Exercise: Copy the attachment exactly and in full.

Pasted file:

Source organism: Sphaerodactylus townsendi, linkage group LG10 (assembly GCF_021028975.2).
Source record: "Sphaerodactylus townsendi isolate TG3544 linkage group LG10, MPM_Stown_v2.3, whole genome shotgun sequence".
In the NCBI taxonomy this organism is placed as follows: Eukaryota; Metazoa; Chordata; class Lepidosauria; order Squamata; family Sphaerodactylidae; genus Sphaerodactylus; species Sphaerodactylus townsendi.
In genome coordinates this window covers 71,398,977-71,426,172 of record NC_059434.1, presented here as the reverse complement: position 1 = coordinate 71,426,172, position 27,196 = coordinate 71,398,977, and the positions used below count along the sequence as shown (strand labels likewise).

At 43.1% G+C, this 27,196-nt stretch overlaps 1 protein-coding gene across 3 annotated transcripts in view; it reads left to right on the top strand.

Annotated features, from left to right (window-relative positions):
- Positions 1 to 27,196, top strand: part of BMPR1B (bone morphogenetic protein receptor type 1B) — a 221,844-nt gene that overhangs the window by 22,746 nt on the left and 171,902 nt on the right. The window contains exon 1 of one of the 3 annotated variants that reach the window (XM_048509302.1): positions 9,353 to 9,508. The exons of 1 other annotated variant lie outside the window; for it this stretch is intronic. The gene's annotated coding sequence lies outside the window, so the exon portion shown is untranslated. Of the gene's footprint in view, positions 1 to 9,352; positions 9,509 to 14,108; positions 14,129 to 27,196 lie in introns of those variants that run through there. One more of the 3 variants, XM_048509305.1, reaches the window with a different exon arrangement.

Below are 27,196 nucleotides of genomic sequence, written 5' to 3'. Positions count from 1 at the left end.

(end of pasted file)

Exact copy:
Source organism: Sphaerodactylus townsendi, linkage group LG10 (assembly GCF_021028975.2).
Source record: "Sphaerodactylus townsendi isolate TG3544 linkage group LG10, MPM_Stown_v2.3, whole genome shotgun sequence".
In the NCBI taxonomy this organism is placed as follows: Eukaryota; Metazoa; Chordata; class Lepidosauria; order Squamata; family Sphaerodactylidae; genus Sphaerodactylus; species Sphaerodactylus townsendi.
In genome coordinates this window covers 71,398,977-71,426,172 of record NC_059434.1, presented here as the reverse complement: position 1 = coordinate 71,426,172, position 27,196 = coordinate 71,398,977, and the positions used below count along the sequence as shown (strand labels likewise).

At 43.1% G+C, this 27,196-nt stretch overlaps 1 protein-coding gene across 3 annotated transcripts in view; it reads left to right on the top strand.

Annotated features, from left to right (window-relative positions):
- Positions 1 to 27,196, top strand: part of BMPR1B (bone morphogenetic protein receptor type 1B) — a 221,844-nt gene that overhangs the window by 22,746 nt on the left and 171,902 nt on the right. The window contains exon 1 of one of the 3 annotated variants that reach the window (XM_048509302.1): positions 9,353 to 9,508. The exons of 1 other annotated variant lie outside the window; for it this stretch is intronic. The gene's annotated coding sequence lies outside the window, so the exon portion shown is untranslated. Of the gene's footprint in view, positions 1 to 9,352; positions 9,509 to 14,108; positions 14,129 to 27,196 lie in introns of those variants that run through there. One more of the 3 variants, XM_048509305.1, reaches the window with a different exon arrangement.

Below are 27,196 nucleotides of genomic sequence, written 5' to 3'. Positions count from 1 at the left end.